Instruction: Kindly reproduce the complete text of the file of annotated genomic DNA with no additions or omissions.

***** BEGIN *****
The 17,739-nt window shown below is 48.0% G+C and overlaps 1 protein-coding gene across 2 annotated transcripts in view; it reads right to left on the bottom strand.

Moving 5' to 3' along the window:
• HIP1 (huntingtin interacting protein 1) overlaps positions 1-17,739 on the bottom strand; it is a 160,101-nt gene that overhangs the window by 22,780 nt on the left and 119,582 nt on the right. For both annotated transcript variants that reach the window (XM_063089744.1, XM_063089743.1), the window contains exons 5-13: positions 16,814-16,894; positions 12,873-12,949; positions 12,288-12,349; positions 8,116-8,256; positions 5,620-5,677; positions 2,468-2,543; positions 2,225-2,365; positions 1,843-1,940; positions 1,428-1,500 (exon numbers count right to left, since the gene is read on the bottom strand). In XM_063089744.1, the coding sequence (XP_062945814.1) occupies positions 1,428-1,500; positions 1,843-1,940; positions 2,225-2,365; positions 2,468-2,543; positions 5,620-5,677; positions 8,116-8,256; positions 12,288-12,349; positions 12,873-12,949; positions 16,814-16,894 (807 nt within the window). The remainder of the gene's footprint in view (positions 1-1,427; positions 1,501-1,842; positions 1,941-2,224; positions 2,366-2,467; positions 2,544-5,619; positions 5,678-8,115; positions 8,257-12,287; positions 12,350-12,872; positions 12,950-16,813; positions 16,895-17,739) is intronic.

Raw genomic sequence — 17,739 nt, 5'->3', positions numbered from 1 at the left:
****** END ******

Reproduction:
The 17,739-nt window shown below is 48.0% G+C and overlaps 1 protein-coding gene across 2 annotated transcripts in view; it reads right to left on the bottom strand.

Moving 5' to 3' along the window:
• HIP1 (huntingtin interacting protein 1) overlaps positions 1-17,739 on the bottom strand; it is a 160,101-nt gene that overhangs the window by 22,780 nt on the left and 119,582 nt on the right. For both annotated transcript variants that reach the window (XM_063089744.1, XM_063089743.1), the window contains exons 5-13: positions 16,814-16,894; positions 12,873-12,949; positions 12,288-12,349; positions 8,116-8,256; positions 5,620-5,677; positions 2,468-2,543; positions 2,225-2,365; positions 1,843-1,940; positions 1,428-1,500 (exon numbers count right to left, since the gene is read on the bottom strand). In XM_063089744.1, the coding sequence (XP_062945814.1) occupies positions 1,428-1,500; positions 1,843-1,940; positions 2,225-2,365; positions 2,468-2,543; positions 5,620-5,677; positions 8,116-8,256; positions 12,288-12,349; positions 12,873-12,949; positions 16,814-16,894 (807 nt within the window). The remainder of the gene's footprint in view (positions 1-1,427; positions 1,501-1,842; positions 1,941-2,224; positions 2,366-2,467; positions 2,544-5,619; positions 5,678-8,115; positions 8,257-12,287; positions 12,350-12,872; positions 12,950-16,813; positions 16,895-17,739) is intronic.

Raw genomic sequence — 17,739 nt, 5'->3', positions numbered from 1 at the left: